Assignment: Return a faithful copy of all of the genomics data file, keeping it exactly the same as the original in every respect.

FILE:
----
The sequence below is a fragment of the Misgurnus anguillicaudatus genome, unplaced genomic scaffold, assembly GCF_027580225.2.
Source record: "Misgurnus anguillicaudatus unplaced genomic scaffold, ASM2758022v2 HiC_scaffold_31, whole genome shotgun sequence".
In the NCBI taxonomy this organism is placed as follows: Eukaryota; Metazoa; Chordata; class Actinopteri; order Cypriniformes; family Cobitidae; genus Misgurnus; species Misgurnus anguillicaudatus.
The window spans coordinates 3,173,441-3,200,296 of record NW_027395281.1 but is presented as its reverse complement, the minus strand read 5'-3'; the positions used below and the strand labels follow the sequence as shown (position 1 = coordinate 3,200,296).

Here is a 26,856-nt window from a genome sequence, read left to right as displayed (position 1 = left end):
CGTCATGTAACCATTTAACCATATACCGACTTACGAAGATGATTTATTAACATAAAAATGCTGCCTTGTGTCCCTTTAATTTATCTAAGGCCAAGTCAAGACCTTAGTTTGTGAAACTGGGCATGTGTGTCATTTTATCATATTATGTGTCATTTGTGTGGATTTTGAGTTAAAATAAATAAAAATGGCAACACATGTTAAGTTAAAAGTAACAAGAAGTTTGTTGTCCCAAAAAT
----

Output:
The sequence below is a fragment of the Misgurnus anguillicaudatus genome, unplaced genomic scaffold, assembly GCF_027580225.2.
Source record: "Misgurnus anguillicaudatus unplaced genomic scaffold, ASM2758022v2 HiC_scaffold_31, whole genome shotgun sequence".
In the NCBI taxonomy this organism is placed as follows: Eukaryota; Metazoa; Chordata; class Actinopteri; order Cypriniformes; family Cobitidae; genus Misgurnus; species Misgurnus anguillicaudatus.
The window spans coordinates 3,173,441-3,200,296 of record NW_027395281.1 but is presented as its reverse complement, the minus strand read 5'-3'; the positions used below and the strand labels follow the sequence as shown (position 1 = coordinate 3,200,296).

Here is a 26,856-nt window from a genome sequence, read left to right as displayed (position 1 = left end):
CGTCATGTAACCATTTAACCATATACCGACTTACGAAGATGATTTATTAACATAAAAATGCTGCCTTGTGTCCCTTTAATTTATCTAAGGCCAAGTCAAGACCTTAGTTTGTGAAACTGGGCATGTGTGTCATTTTATCATATTATGTGTCATTTGTGTGGATTTTGAGTTAAAATAAATAAAAATGGCAACACATGTTAAGTTAAAAGTAACAAGAAGTTTGTTGTCCCAAAAAT